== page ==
Established in 1998, this is the first Formal Methods laboratory in New Zealand. The work that goes on in this lab is based on the view that programming is at the heart of computer science. It is also based on the view that, as engineers and scientists, we should use the machinery of mathematics to model and reason about the systems that we build before we build them. This is in contrast with the view that programs should be written by trial and error (usually at great expense and with a high likelihood of failure, judged by current experience) with our users ironing out our mistakes for us at their expense. To this end, we are developing languages and tools for modelling systems, for reasoning about those models and for transforming them into code in a way that is guaranteed to preserve meaning and correctness. We do not want to build software that usually works – we want software that always works, and in the way intended by the requirements.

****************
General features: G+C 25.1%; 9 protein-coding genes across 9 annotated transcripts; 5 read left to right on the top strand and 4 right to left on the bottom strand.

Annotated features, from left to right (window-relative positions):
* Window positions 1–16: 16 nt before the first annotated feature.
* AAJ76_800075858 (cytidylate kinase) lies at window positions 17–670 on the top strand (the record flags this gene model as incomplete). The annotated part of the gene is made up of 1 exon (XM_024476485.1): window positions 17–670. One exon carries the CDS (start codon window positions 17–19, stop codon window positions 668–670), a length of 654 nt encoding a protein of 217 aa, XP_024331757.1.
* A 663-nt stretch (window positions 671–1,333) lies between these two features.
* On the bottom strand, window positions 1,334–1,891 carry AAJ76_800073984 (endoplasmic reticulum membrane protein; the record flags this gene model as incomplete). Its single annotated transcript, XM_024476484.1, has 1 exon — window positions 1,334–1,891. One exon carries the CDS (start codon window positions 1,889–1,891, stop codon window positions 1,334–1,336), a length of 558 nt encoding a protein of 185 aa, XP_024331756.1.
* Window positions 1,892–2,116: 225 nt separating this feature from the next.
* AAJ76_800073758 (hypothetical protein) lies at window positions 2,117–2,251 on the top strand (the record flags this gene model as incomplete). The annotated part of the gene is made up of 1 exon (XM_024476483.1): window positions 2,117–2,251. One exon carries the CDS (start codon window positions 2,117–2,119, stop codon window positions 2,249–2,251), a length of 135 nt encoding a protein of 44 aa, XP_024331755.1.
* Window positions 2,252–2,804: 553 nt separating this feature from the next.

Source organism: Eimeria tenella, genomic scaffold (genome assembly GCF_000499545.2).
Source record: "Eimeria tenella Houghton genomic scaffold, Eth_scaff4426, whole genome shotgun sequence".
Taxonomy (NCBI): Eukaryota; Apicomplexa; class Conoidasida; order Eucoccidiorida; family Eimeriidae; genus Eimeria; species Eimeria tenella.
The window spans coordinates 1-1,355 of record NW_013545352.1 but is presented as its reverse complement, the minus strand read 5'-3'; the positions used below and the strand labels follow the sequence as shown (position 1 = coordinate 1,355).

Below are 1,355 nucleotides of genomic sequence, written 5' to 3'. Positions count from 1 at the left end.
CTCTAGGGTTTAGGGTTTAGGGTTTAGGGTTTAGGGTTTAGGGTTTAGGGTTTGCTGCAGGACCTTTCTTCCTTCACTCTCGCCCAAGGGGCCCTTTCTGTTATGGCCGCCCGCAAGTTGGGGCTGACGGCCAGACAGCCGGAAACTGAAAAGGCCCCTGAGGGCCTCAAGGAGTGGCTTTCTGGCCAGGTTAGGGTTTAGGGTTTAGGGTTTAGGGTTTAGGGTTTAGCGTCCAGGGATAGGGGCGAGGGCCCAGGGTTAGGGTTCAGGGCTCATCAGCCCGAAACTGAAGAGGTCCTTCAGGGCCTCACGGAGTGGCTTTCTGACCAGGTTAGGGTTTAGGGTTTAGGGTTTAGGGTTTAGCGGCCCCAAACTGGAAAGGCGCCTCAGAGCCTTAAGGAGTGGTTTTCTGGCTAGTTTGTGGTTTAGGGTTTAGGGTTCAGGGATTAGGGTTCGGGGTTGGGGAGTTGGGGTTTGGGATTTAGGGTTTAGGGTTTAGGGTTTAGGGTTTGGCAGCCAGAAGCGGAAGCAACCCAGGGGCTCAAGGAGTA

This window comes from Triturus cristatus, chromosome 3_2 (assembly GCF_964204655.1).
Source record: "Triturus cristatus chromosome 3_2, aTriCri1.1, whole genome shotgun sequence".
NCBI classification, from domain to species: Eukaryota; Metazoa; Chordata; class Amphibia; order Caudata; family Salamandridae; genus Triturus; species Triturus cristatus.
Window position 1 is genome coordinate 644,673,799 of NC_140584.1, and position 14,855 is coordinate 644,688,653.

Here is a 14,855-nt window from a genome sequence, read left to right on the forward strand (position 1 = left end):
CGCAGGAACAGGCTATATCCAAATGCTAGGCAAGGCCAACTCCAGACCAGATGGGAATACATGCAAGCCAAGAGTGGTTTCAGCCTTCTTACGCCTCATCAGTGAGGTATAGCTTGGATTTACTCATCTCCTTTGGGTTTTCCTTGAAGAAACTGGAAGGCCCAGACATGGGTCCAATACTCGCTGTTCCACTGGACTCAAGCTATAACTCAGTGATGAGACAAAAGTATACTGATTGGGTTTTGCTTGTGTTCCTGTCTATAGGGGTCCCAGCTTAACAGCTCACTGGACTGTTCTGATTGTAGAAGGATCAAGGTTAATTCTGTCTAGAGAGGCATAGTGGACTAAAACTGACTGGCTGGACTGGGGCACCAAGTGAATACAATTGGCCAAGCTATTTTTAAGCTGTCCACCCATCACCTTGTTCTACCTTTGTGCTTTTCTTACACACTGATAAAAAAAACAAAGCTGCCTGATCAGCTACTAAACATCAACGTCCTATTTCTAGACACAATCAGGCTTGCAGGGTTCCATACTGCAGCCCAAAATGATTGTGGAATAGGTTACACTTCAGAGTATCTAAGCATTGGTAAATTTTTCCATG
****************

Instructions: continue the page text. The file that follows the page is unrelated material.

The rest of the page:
One particular project is aimed at producing methods that will allow the development of user-interfaces to the same level of dependability as the functional part of a system. We are also developing tools for generating test suites from specifications, to improve the cost-effectiveness of testing. We are investigating languages and logics for dealing with refinement at a general level, and techniques for developing discrete event systems.

Driving the work of the lab are problems that we have been presented with by various parts of the New Zealand (and beyond) software development industry. This means that we can be sure our work is going to be useful for solving problems that are important to people outside the research environment.

Further details on the group can be found at